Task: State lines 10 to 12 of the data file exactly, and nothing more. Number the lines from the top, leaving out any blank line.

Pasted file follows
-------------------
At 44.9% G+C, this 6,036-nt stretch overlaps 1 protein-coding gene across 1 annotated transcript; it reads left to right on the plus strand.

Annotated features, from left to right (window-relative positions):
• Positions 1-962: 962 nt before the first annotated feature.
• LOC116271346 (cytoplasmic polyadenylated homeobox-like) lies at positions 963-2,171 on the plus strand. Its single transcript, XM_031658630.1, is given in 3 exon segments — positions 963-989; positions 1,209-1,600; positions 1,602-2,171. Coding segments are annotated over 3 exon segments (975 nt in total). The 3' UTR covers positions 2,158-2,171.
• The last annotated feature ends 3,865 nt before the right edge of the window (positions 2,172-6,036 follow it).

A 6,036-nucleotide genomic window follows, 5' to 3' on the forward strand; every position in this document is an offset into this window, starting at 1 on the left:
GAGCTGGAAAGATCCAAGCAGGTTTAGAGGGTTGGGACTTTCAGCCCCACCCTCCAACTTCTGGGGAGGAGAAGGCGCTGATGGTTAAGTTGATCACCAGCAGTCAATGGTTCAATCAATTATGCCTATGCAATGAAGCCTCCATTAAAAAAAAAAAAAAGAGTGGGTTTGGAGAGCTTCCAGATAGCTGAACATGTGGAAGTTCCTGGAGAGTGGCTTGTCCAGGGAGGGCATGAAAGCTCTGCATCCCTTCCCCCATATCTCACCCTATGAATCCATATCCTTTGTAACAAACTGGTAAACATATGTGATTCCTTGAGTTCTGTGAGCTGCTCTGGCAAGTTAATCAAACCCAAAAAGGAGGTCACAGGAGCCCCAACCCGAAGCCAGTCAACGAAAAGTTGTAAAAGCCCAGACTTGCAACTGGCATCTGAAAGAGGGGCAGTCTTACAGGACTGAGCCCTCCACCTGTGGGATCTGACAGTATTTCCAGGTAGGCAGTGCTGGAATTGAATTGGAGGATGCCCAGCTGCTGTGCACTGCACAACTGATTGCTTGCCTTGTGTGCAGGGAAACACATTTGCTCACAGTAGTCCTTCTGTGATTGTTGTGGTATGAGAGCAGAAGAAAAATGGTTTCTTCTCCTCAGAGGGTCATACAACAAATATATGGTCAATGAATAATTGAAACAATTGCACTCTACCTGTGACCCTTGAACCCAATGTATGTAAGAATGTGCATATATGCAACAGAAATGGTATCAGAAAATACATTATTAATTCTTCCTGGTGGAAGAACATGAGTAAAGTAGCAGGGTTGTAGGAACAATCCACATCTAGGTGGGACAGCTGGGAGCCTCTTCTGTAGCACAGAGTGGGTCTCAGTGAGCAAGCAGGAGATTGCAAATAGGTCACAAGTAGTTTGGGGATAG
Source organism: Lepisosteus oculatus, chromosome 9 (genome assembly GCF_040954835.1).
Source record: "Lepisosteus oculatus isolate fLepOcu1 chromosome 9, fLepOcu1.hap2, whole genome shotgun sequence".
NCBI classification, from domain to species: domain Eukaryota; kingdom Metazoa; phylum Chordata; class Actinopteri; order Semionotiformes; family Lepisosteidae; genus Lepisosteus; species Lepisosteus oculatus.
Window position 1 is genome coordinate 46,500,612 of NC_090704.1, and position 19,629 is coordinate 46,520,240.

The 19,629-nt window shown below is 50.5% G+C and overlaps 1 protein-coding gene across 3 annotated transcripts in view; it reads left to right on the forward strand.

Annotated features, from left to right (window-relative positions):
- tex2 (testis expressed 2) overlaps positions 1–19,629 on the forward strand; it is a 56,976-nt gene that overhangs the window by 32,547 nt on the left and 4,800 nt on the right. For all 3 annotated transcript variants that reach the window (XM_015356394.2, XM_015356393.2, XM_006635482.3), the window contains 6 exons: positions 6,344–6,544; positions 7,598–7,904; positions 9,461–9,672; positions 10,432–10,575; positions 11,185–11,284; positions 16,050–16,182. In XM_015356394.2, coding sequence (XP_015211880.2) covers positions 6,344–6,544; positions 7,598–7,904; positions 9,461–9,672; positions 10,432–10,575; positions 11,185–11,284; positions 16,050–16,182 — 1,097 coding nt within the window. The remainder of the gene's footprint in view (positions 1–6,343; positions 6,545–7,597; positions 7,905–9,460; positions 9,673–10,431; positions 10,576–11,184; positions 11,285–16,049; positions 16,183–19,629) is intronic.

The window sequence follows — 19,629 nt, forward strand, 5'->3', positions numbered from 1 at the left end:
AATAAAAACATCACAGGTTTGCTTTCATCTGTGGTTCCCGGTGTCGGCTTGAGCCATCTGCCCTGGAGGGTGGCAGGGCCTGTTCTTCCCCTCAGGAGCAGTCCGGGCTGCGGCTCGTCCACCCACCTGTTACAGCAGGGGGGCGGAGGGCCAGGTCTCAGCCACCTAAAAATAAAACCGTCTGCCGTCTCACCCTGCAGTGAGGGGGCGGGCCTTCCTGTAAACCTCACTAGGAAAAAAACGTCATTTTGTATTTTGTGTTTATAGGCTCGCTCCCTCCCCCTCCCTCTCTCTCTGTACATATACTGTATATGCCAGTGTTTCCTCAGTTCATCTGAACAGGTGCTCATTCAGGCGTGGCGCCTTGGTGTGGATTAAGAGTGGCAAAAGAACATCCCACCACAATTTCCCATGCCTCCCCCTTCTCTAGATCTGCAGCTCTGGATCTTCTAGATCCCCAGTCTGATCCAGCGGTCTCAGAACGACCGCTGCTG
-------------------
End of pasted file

NCBI classification, from domain to species: domain Eukaryota; kingdom Metazoa; phylum Chordata; class Actinopteri; order Semionotiformes; family Lepisosteidae; genus Lepisosteus; species Lepisosteus oculatus.
Window position 1 is genome coordinate 46,500,612 of NC_090704.1, and position 19,629 is coordinate 46,520,240.

The 19,629-nt window shown below is 50.5% G+C and overlaps 1 protein-coding gene across 3 annotated transcripts in view; it reads left to right on the forward strand.